Volcano Watch: The most unusual Kilauea eruption…maybe 1823?

Aerial view of one of the lava-plastered cones, showing thin 1823 pahoehoe flows (dark gray) draped over older cinder and spatter (tan). (S. Rowland/University of Hawaii at Manoa)

Low-angle aerial view of the Great Crack and surrounding 1823 lava flows (dark gray) along Kilauea’s lower Southwest Rift Zone. The crack is about 50 feet (15 meters) wide in this area with similar but variable depth, depending on the amount of rock rubble filling the opening. (USGS photo/D. Downs)

Last month a “Volcano Watch” article discussed the bicentennial of the first visit of westerners to Kilauea caldera, led by English missionary William Ellis, in 1823. Ellis did not just visit the summit region; he had approached from Ka‘u, traveling along what eventually became known as Kilauea’s Southwest Rift Zone (SWRZ). Ellis first witnessed evidence of Kilauea’s restlessness there, in the form of a vast, 4.8-square-mile (12.5 square-kilometer) lava flow that had erupted just a short time before.

The eruption was over by the time Ellis passed through the Keaiwa area, just east of the modern town of Pahala, from July 30–31, 1823. The lava was still steaming, and in places too hot to walk on. Although lava flows can retain heat for many years after an eruption, it seems unlikely in this case, because the flows from this eruption are unusually thin: in most places, the thickness is less than 1 meter (yard).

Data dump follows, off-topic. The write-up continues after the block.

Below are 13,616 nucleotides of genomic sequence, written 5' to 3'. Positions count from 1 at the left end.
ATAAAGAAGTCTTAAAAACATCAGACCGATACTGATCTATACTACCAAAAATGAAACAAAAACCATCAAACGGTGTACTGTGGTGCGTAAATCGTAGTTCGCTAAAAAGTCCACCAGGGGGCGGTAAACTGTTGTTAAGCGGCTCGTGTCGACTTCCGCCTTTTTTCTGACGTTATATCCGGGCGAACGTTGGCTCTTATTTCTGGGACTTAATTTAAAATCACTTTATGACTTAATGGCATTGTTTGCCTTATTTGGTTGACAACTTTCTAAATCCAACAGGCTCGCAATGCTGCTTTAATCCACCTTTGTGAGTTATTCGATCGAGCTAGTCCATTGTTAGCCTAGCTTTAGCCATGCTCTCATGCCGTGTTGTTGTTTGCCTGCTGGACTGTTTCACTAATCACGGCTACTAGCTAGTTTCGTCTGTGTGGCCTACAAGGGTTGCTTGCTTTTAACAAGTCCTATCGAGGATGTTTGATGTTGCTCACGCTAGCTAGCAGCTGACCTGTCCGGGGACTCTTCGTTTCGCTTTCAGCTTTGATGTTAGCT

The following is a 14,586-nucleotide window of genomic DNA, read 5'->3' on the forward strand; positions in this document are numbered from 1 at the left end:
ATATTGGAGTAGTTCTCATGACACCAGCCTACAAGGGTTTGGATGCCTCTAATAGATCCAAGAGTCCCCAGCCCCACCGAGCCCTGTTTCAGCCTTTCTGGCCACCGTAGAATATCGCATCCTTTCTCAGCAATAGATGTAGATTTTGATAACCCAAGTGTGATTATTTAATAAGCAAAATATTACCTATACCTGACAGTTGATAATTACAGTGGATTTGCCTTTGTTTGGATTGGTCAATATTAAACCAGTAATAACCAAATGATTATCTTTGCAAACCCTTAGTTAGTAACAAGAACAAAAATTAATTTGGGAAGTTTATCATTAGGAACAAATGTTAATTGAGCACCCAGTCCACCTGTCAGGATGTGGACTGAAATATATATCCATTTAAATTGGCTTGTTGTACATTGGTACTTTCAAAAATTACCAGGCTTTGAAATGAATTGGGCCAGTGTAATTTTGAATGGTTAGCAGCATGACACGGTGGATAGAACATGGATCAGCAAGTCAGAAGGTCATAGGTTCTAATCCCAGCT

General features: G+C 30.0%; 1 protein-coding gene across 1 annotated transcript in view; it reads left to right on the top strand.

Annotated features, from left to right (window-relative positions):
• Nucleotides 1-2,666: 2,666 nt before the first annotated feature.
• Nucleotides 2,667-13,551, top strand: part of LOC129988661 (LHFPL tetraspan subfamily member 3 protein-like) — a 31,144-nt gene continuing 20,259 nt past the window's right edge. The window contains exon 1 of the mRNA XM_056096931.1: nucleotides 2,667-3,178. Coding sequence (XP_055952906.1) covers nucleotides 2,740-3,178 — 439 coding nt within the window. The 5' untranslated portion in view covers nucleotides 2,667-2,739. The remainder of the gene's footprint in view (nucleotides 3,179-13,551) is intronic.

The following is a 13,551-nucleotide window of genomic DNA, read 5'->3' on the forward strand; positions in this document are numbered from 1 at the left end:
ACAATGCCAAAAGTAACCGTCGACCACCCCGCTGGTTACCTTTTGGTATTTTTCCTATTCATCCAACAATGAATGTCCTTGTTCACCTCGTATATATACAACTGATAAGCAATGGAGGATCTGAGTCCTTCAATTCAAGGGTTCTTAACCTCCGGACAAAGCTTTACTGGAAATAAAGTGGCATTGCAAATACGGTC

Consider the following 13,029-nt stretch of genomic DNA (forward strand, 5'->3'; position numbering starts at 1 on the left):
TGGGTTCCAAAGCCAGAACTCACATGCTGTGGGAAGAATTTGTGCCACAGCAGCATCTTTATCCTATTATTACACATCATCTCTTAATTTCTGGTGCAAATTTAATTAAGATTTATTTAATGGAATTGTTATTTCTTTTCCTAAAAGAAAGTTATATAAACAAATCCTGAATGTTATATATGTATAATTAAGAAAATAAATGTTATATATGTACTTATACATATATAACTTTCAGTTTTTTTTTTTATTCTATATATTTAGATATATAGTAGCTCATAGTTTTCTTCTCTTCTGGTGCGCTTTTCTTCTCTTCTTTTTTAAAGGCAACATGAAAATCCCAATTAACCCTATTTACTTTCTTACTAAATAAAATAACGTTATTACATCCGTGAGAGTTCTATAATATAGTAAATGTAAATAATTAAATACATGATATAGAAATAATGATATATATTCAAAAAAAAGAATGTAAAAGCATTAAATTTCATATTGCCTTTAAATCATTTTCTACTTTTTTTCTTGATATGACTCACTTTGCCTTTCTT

Thinner lava flows dissipate heat much more quickly than thicker ones; therefore, we can assume that the flows visited by Ellis had been molten no more than a few weeks earlier. This assumption aligns with oral accounts from native Hawaiians in the surrounding area, who reported that the eruption had occurred less than a month prior.

Over the past century, Hawaiian Volcano Observatory (HVO) scientists have occasionally visited the Keaiwa area to study the eruptive features in detail. They have notably found pahoehoe lava veneers lapping up the flanks of older cinder cones, several yards (meters) high, resulting in the name “Lava Plastered Cones” that appear on maps of the area.

The thin lava veneers on the cones are indicative of high flow velocities, enough to overcome topography standing in the eruption’s way. Think of a water slide with a jump at the end, where fast-moving water briefly flows uphill. At such high velocities, the entire flow would have been emplaced over just a handful of days. In combination with Ellis’s reports, this evidence suggests that the eruption most likely occurred in early to mid-July 1823.

Seeing that this eruption produced relatively thin and fast-moving pahoehoe flows, we know that the lava had a low viscosity. Essentially, it spread across the preexisting ground surface like a coat of spilled paint, rather than sticky tar. But why was the viscosity so low? For most Hawaiian eruptions, such low-viscosity lava is only found very close to the eruptive vent, not over the whole flow field as in 1823.

The 1823 eruptive fissure holds clues that may help answer this question. This fissure — part of the feature famously known as the “Great Crack” — stretches 18 miles (12 kilometers) with widths up to 50 feet (15 meters). This width is especially impressive, as most Hawaiian fissures only widen to about 1 yard (meter). The 1823 fissure is also unusual in having no substantial spatter deposits along its length; it’s just a big crack where lava welled up from below and then flowed downhill.